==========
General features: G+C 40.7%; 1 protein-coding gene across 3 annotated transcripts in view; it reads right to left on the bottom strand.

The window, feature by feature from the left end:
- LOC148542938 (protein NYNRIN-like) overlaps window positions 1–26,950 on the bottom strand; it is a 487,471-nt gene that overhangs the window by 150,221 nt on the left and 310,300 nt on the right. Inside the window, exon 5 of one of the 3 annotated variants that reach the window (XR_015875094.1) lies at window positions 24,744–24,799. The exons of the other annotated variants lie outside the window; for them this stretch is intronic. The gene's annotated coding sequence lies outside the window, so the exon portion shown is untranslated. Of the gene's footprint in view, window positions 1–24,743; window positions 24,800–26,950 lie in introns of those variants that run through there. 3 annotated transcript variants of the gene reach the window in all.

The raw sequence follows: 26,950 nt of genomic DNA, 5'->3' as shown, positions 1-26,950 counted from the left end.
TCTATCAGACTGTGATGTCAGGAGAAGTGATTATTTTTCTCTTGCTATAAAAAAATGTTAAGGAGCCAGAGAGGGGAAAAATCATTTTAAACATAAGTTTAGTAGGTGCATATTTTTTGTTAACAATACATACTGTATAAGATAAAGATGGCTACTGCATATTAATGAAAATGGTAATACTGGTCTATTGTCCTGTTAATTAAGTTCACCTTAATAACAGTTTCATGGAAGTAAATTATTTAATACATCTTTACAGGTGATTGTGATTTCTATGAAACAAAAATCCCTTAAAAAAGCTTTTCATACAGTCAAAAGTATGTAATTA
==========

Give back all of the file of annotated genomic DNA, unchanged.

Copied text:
General features: G+C 40.7%; 1 protein-coding gene across 3 annotated transcripts in view; it reads right to left on the bottom strand.

The window, feature by feature from the left end:
- LOC148542938 (protein NYNRIN-like) overlaps window positions 1–26,950 on the bottom strand; it is a 487,471-nt gene that overhangs the window by 150,221 nt on the left and 310,300 nt on the right. Inside the window, exon 5 of one of the 3 annotated variants that reach the window (XR_015875094.1) lies at window positions 24,744–24,799. The exons of the other annotated variants lie outside the window; for them this stretch is intronic. The gene's annotated coding sequence lies outside the window, so the exon portion shown is untranslated. Of the gene's footprint in view, window positions 1–24,743; window positions 24,800–26,950 lie in introns of those variants that run through there. 3 annotated transcript variants of the gene reach the window in all.

The raw sequence follows: 26,950 nt of genomic DNA, 5'->3' as shown, positions 1-26,950 counted from the left end.
TCTATCAGACTGTGATGTCAGGAGAAGTGATTATTTTTCTCTTGCTATAAAAAAATGTTAAGGAGCCAGAGAGGGGAAAAATCATTTTAAACATAAGTTTAGTAGGTGCATATTTTTTGTTAACAATACATACTGTATAAGATAAAGATGGCTACTGCATATTAATGAAAATGGTAATACTGGTCTATTGTCCTGTTAATTAAGTTCACCTTAATAACAGTTTCATGGAAGTAAATTATTTAATACATCTTTACAGGTGATTGTGATTTCTATGAAACAAAAATCCCTTAAAAAAGCTTTTCATACAGTCAAAAGTATGTAATTA